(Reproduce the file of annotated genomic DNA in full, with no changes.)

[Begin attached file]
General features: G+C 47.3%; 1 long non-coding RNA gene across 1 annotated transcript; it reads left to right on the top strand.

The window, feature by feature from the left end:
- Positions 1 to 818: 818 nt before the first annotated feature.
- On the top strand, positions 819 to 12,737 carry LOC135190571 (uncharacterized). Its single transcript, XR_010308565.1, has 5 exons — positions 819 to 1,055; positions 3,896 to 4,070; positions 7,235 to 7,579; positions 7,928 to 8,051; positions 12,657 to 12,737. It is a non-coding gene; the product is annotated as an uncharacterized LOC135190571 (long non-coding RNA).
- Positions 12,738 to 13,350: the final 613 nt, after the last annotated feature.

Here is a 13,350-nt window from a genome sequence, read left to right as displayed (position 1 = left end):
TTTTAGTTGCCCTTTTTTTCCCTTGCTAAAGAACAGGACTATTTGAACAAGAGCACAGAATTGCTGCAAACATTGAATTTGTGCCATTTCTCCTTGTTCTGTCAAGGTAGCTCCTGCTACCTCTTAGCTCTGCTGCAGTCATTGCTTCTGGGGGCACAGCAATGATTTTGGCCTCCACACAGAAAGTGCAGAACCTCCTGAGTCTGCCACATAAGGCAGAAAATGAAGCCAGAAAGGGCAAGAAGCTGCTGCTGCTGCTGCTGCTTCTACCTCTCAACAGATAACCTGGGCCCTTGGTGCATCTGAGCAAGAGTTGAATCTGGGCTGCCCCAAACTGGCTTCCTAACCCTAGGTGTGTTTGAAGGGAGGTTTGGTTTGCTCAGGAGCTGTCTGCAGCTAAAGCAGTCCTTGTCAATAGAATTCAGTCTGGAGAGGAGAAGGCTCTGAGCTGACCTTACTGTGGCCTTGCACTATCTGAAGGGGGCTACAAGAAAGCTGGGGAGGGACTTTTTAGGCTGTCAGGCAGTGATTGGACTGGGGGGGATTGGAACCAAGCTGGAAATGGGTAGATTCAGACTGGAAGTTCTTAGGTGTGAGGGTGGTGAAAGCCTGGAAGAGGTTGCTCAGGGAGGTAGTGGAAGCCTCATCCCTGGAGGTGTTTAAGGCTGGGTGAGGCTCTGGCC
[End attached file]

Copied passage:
General features: G+C 47.3%; 1 long non-coding RNA gene across 1 annotated transcript; it reads left to right on the top strand.

The window, feature by feature from the left end:
- Positions 1 to 818: 818 nt before the first annotated feature.
- On the top strand, positions 819 to 12,737 carry LOC135190571 (uncharacterized). Its single transcript, XR_010308565.1, has 5 exons — positions 819 to 1,055; positions 3,896 to 4,070; positions 7,235 to 7,579; positions 7,928 to 8,051; positions 12,657 to 12,737. It is a non-coding gene; the product is annotated as an uncharacterized LOC135190571 (long non-coding RNA).
- Positions 12,738 to 13,350: the final 613 nt, after the last annotated feature.

Here is a 13,350-nt window from a genome sequence, read left to right as displayed (position 1 = left end):
TTTTAGTTGCCCTTTTTTTCCCTTGCTAAAGAACAGGACTATTTGAACAAGAGCACAGAATTGCTGCAAACATTGAATTTGTGCCATTTCTCCTTGTTCTGTCAAGGTAGCTCCTGCTACCTCTTAGCTCTGCTGCAGTCATTGCTTCTGGGGGCACAGCAATGATTTTGGCCTCCACACAGAAAGTGCAGAACCTCCTGAGTCTGCCACATAAGGCAGAAAATGAAGCCAGAAAGGGCAAGAAGCTGCTGCTGCTGCTGCTGCTTCTACCTCTCAACAGATAACCTGGGCCCTTGGTGCATCTGAGCAAGAGTTGAATCTGGGCTGCCCCAAACTGGCTTCCTAACCCTAGGTGTGTTTGAAGGGAGGTTTGGTTTGCTCAGGAGCTGTCTGCAGCTAAAGCAGTCCTTGTCAATAGAATTCAGTCTGGAGAGGAGAAGGCTCTGAGCTGACCTTACTGTGGCCTTGCACTATCTGAAGGGGGCTACAAGAAAGCTGGGGAGGGACTTTTTAGGCTGTCAGGCAGTGATTGGACTGGGGGGGATTGGAACCAAGCTGGAAATGGGTAGATTCAGACTGGAAGTTCTTAGGTGTGAGGGTGGTGAAAGCCTGGAAGAGGTTGCTCAGGGAGGTAGTGGAAGCCTCATCCCTGGAGGTGTTTAAGGCTGGGTGAGGCTCTGGCC